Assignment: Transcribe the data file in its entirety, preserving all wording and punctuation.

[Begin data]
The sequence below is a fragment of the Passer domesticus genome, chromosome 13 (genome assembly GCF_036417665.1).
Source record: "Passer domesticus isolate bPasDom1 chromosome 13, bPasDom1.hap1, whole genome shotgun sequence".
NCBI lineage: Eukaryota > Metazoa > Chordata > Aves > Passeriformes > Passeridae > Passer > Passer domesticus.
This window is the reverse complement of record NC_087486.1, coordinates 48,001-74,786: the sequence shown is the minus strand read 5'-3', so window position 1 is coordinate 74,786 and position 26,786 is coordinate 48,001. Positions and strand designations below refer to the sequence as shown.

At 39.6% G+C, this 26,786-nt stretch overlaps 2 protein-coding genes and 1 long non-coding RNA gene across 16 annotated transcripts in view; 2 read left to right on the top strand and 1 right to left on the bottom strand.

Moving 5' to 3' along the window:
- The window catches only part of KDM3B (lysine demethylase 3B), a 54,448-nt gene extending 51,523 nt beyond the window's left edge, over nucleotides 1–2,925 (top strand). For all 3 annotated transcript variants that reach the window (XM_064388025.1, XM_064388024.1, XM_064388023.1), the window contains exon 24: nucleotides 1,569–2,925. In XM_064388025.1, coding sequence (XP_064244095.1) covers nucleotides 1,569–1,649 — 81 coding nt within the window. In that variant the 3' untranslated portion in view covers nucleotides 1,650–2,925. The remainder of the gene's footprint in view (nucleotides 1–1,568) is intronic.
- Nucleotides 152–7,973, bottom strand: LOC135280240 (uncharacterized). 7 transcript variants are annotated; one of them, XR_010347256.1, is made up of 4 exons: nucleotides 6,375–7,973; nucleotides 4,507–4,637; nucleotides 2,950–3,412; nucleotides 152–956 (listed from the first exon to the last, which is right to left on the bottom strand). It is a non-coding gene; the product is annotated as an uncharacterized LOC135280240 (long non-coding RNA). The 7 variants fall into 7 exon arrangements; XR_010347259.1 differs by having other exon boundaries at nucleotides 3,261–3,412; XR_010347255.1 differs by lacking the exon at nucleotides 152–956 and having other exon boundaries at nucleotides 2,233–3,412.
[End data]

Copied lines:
The sequence below is a fragment of the Passer domesticus genome, chromosome 13 (genome assembly GCF_036417665.1).
Source record: "Passer domesticus isolate bPasDom1 chromosome 13, bPasDom1.hap1, whole genome shotgun sequence".
NCBI lineage: Eukaryota > Metazoa > Chordata > Aves > Passeriformes > Passeridae > Passer > Passer domesticus.
This window is the reverse complement of record NC_087486.1, coordinates 48,001-74,786: the sequence shown is the minus strand read 5'-3', so window position 1 is coordinate 74,786 and position 26,786 is coordinate 48,001. Positions and strand designations below refer to the sequence as shown.

At 39.6% G+C, this 26,786-nt stretch overlaps 2 protein-coding genes and 1 long non-coding RNA gene across 16 annotated transcripts in view; 2 read left to right on the top strand and 1 right to left on the bottom strand.

Moving 5' to 3' along the window:
- The window catches only part of KDM3B (lysine demethylase 3B), a 54,448-nt gene extending 51,523 nt beyond the window's left edge, over nucleotides 1–2,925 (top strand). For all 3 annotated transcript variants that reach the window (XM_064388025.1, XM_064388024.1, XM_064388023.1), the window contains exon 24: nucleotides 1,569–2,925. In XM_064388025.1, coding sequence (XP_064244095.1) covers nucleotides 1,569–1,649 — 81 coding nt within the window. In that variant the 3' untranslated portion in view covers nucleotides 1,650–2,925. The remainder of the gene's footprint in view (nucleotides 1–1,568) is intronic.
- Nucleotides 152–7,973, bottom strand: LOC135280240 (uncharacterized). 7 transcript variants are annotated; one of them, XR_010347256.1, is made up of 4 exons: nucleotides 6,375–7,973; nucleotides 4,507–4,637; nucleotides 2,950–3,412; nucleotides 152–956 (listed from the first exon to the last, which is right to left on the bottom strand). It is a non-coding gene; the product is annotated as an uncharacterized LOC135280240 (long non-coding RNA). The 7 variants fall into 7 exon arrangements; XR_010347259.1 differs by having other exon boundaries at nucleotides 3,261–3,412; XR_010347255.1 differs by lacking the exon at nucleotides 152–956 and having other exon boundaries at nucleotides 2,233–3,412.